Religion Today Summaries, November 11, 2003

Compiled & Edited by Crosswalk News Staff

Religion Today Summaries, November 11, 2003

Daily briefs of the top news stories impacting Christians around the world.  In today's edition:

  • French Bishops Dismayed at Religious Symbols Ban

  • Turkish Christians Refused New Religious Identities

  • Christian Critic Warns Parents of Dangers of Mass Media

  • Saudi Police Fail to Obey Prince's Orders

French Bishops Dismayed at Religious Symbols Ban
Elizabeth Bryant, Religion News Service

French Roman Catholic bishops expressed dismay Monday (Nov. 10) over new efforts to ban the wearing of religious symbols, like crosses, in public and some private schools in France. "The proposal to ban students from wearing all religious symbols in schools, when it does not trouble public order, seems to us a regression of freedom of expression," said Bishop Jean-Pierre Ricard, president of the Council of Bishops in France, during a closing speech of the group's annual meeting in Lourdes. The question of wearing religious accessories to public school surfaced earlier this year, after Muslim girls refused to take off their veils or head scarves in French public schools. The furor sparked calls for new French legislation that would ban wearing not only veils in public schools, but also Catholic crosses, Jewish skullcaps and other religious symbols.    The issue of banning religious symbols in school is being debated elsewhere in Europe, notably in Italy and Germany. France's center-right government is divided over passing a law. A government-appointed secularity commission is expected to give its opinion on the matter next month, and President Jacques Chirac is expected to make a decision early next year. The French parliament has formed a similar commission.

Turkish Christians Refused New Religious Identities
Barbara Baker, Compass Direct

Two months after Deniz Kasan and Turgay Papakci said their wedding vows before 200 relatives and friends at the Istanbul Presbyterian Church this summer, the bride’s application to change her religious identity was refused. Her local population bureau told her she could not change her religious identity from Muslim to Christian, as her new husband had done two years earlier, because her church was “not recognized as an official house of worship.” Begun nine years ago, the steadily growing Istanbul Presbyterian Church congregation has met in the historic All Saints Anglican Church in Istanbul ’s Moda district since late 1997. Another new Christian in the church, 21-year-old Beyza Gun, received an identical refusal the same week. The pastor, Rev. Turgay Ucal, responded, “Any Turkish citizen over the age of 18 has the legal right to change his religious affiliation by signing a simple statement to that effect.” Accordingly, Ucal’s congregation has hired a local lawyer to contest the rejection of both applications.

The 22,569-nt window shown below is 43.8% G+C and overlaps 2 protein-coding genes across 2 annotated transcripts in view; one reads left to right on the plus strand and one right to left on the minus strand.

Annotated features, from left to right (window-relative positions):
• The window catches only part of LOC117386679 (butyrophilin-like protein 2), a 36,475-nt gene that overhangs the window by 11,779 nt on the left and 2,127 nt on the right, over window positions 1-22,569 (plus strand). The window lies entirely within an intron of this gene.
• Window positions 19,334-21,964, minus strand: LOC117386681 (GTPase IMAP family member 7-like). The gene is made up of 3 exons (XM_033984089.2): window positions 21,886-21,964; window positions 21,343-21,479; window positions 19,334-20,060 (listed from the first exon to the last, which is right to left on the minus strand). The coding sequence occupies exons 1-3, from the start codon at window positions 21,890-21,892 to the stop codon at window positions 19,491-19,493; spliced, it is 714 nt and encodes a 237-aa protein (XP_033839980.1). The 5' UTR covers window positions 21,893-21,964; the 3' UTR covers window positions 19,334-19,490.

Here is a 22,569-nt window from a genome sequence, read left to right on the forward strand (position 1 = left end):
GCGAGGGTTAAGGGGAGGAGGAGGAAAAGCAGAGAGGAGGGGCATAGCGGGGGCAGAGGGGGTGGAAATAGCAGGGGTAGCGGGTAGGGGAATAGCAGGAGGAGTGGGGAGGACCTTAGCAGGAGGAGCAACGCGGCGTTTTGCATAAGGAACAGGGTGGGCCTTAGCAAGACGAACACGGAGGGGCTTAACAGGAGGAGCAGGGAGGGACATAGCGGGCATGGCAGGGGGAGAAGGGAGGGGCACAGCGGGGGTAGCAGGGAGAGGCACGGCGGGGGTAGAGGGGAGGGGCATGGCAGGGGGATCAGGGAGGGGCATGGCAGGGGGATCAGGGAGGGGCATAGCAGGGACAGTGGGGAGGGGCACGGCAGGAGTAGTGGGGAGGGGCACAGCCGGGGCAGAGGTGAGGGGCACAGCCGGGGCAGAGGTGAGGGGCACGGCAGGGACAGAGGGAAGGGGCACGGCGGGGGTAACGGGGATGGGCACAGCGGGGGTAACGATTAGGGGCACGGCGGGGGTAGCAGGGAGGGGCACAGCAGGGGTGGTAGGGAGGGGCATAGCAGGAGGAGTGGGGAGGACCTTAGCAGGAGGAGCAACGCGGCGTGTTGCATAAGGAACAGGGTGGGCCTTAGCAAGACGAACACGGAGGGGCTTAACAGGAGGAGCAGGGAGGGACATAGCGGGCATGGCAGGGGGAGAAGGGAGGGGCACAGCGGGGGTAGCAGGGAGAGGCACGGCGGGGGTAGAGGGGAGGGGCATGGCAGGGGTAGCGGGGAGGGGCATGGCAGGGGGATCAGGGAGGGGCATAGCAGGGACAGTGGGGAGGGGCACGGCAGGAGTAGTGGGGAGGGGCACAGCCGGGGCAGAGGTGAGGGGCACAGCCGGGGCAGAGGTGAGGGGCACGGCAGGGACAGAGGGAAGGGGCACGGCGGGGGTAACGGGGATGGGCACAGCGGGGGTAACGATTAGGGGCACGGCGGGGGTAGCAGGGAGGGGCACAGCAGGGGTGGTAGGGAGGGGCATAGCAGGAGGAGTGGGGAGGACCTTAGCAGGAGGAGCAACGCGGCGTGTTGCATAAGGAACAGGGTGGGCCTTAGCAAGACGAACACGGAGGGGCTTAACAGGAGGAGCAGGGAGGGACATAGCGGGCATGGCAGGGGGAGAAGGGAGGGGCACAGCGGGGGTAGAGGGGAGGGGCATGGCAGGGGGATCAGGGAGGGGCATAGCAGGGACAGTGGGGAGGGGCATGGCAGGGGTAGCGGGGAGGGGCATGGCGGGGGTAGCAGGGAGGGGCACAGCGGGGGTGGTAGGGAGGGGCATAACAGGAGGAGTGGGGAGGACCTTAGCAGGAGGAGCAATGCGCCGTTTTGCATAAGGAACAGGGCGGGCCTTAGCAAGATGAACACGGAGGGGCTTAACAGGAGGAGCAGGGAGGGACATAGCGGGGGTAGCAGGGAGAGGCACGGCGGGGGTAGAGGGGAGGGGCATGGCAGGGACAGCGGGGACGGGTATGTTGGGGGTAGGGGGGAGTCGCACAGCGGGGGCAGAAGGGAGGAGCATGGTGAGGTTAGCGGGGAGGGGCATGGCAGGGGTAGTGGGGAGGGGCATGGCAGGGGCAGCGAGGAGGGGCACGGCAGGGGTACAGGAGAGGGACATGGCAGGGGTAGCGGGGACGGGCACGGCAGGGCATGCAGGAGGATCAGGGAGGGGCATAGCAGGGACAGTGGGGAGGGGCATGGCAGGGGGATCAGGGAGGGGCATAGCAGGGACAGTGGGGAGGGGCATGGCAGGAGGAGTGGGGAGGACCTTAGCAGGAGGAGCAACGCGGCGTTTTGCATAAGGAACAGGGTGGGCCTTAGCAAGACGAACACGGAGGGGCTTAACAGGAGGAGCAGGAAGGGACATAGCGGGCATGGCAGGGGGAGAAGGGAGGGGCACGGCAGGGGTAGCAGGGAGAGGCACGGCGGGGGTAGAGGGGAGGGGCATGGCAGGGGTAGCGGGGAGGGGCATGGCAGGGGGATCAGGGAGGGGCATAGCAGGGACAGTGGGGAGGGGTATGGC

Christian Critic Warns Parents of Dangers of Mass Media
Agape Press

For 25 years, Dr. Ted Baehr has reviewed secular movies and shows from a Christian perspective.  The entertainment critic says now more than ever, concerned parents need to be on guard when it comes to entertainment for their teenagers and children.  Baehr says sex and violence are so common in television and movies that, unfortunately, many Christian parents do not adequately monitor Hollywood entertainment.  The Christian media expert says by age 17, the average child has spent anywhere between 40,000 and 63,000 hours watching television and movies and playing video games.  Parents, he says, need to be informed about what their children and their peers are watching.  "That is a tremendous amount of time when you consider that they only go to church for 11,000 hours," he says.  "Forty or fifty years ago, we didn't see what they do today [in the media]. They've seen 50,000 murders; children today have seen over a million sex acts -- things that you wouldn't have thought about years ago."  Baehr says parents should to go God's Word for guidance -- specifically, the fifth chapter of the Book of Ephesians, which warns believers not to speak any foul or vulgar language.  "And those who do are in danger of not getting into the Kingdom of Heaven -- so it's a very serious issue," he says.  Earlier this year, the American Medical Association said violence in the mass media is leading to increased violent behavior in teens and young adults.

Saudi Police Fail to Obey Prince's Orders
Barbara Baker, Compass Direct

Six days after the third-ranking official in the Saudi government ordered their release, two Egyptian Christians remain in police custody in Riyadh . Arrested on October 25, Dr. Sabry Awad Gayed and Eskander Guirguis Eskander were reportedly accused of establishing a non-Muslim place of worship. The two Coptic Christians were active in a house church of expatriate Christians meeting privately for worship in the Saudi capital.